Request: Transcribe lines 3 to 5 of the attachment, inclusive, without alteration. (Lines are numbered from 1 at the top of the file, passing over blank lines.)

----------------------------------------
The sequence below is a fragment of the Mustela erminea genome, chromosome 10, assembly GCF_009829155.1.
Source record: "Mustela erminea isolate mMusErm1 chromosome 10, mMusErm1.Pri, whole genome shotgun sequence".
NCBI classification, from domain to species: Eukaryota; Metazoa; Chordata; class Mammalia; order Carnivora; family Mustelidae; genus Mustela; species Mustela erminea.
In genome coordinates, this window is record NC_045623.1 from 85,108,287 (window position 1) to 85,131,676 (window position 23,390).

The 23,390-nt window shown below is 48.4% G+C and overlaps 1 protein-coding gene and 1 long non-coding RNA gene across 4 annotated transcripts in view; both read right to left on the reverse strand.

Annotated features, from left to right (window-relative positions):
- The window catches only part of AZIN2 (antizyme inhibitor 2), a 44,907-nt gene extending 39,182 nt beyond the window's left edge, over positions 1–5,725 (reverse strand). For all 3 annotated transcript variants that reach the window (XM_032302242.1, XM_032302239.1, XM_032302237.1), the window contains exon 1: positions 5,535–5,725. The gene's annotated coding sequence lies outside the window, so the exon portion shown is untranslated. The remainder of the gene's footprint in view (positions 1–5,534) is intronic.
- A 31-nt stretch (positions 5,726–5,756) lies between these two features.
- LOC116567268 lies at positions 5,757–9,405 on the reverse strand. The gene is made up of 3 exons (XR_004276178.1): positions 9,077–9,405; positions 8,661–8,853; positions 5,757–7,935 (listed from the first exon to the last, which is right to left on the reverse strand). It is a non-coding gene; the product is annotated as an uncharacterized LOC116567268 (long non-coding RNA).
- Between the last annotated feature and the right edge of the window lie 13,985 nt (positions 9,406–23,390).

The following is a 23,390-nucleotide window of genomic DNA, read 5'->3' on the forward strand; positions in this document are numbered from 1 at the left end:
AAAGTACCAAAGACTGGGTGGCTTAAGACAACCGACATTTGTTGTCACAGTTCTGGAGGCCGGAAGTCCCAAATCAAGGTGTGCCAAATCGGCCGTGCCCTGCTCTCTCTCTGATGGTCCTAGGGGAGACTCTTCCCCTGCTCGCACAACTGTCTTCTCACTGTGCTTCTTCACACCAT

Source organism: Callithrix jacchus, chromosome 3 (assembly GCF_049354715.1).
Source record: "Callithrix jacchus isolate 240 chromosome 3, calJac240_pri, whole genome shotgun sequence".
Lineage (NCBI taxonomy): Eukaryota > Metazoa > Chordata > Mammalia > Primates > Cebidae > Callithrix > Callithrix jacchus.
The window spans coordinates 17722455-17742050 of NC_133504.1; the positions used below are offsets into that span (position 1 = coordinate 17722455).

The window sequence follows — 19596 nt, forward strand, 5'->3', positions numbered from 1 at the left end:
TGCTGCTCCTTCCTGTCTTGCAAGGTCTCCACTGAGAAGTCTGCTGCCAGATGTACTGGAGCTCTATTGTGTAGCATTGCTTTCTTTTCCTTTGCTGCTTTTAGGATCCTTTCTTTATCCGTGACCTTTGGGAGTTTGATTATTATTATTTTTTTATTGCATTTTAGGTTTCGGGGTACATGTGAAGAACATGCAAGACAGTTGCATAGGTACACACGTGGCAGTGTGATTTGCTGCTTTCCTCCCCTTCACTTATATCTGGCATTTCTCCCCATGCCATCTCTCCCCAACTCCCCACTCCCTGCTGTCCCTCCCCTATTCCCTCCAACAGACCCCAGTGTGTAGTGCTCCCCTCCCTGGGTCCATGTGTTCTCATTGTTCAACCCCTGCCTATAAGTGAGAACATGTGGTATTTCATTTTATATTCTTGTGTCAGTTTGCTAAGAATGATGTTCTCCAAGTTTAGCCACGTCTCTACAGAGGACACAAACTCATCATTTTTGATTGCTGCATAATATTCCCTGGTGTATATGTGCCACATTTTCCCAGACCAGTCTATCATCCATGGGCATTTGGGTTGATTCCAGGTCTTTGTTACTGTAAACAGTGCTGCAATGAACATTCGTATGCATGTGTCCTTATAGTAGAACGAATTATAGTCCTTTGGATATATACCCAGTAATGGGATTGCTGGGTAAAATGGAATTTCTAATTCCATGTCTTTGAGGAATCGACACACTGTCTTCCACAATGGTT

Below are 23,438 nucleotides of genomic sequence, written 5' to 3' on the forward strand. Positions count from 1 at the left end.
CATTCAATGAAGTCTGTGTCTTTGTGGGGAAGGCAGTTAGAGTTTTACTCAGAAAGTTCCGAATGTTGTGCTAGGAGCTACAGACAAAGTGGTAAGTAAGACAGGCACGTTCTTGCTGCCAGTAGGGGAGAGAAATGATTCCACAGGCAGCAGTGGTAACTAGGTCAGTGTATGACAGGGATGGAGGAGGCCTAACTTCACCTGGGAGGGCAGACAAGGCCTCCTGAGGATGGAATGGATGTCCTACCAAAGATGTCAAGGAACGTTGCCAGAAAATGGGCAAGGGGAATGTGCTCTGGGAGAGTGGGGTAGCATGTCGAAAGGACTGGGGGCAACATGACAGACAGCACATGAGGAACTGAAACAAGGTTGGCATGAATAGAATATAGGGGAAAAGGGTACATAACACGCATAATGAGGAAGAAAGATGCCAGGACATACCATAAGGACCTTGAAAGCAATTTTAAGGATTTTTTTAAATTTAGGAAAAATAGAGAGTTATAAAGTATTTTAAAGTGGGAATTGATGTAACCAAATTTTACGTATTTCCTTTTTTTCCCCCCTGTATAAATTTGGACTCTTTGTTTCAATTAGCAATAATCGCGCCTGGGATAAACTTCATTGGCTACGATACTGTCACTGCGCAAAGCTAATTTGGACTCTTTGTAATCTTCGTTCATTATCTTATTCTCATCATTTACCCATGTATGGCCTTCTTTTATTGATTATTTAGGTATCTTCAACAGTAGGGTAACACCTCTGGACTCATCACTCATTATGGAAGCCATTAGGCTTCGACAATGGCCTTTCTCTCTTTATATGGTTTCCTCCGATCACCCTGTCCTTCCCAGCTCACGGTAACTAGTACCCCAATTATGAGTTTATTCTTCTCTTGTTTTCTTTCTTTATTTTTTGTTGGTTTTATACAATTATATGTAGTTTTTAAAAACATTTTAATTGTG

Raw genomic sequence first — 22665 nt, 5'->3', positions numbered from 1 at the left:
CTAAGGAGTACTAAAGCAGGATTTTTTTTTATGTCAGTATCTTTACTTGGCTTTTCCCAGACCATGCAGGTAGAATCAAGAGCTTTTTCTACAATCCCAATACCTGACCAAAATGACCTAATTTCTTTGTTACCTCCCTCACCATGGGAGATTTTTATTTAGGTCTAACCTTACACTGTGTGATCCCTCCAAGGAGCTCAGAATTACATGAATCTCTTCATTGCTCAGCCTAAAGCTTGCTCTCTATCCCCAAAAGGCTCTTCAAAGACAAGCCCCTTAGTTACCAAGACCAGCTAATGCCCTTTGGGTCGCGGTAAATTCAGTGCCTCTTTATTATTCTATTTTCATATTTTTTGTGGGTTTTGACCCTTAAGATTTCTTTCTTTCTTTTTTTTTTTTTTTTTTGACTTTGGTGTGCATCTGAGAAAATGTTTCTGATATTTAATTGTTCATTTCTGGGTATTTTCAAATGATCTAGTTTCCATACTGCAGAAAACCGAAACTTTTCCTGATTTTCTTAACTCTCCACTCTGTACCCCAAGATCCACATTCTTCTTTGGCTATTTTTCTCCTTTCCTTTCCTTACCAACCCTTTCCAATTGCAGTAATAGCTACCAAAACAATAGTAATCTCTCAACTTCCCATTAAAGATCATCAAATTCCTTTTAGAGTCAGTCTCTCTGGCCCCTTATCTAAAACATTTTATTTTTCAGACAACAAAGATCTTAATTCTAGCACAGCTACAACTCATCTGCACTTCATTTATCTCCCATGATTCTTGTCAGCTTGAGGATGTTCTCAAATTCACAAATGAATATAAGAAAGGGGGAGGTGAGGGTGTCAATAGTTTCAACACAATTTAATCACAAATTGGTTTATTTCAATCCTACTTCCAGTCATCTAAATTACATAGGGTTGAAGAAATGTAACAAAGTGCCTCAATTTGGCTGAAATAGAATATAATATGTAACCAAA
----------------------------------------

NCBI classification, from domain to species: Eukaryota; Metazoa; Chordata; class Mammalia; order Carnivora; family Mustelidae; genus Mustela; species Mustela erminea.
In genome coordinates, this window is record NC_045623.1 from 85,108,287 (window position 1) to 85,131,676 (window position 23,390).

The 23,390-nt window shown below is 48.4% G+C and overlaps 1 protein-coding gene and 1 long non-coding RNA gene across 4 annotated transcripts in view; both read right to left on the reverse strand.